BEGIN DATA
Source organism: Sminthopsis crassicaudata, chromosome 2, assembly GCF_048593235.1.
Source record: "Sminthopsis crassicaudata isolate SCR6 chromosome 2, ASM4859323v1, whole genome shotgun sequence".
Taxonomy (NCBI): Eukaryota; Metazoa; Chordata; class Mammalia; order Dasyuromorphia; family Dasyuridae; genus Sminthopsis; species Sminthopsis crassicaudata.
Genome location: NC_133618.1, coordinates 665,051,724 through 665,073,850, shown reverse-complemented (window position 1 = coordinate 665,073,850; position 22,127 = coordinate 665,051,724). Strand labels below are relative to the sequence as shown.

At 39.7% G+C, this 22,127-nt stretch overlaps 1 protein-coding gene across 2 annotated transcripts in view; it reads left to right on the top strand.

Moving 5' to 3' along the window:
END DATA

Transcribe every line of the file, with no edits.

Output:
Source organism: Sminthopsis crassicaudata, chromosome 2, assembly GCF_048593235.1.
Source record: "Sminthopsis crassicaudata isolate SCR6 chromosome 2, ASM4859323v1, whole genome shotgun sequence".
Taxonomy (NCBI): Eukaryota; Metazoa; Chordata; class Mammalia; order Dasyuromorphia; family Dasyuridae; genus Sminthopsis; species Sminthopsis crassicaudata.
Genome location: NC_133618.1, coordinates 665,051,724 through 665,073,850, shown reverse-complemented (window position 1 = coordinate 665,073,850; position 22,127 = coordinate 665,051,724). Strand labels below are relative to the sequence as shown.

At 39.7% G+C, this 22,127-nt stretch overlaps 1 protein-coding gene across 2 annotated transcripts in view; it reads left to right on the top strand.

Moving 5' to 3' along the window: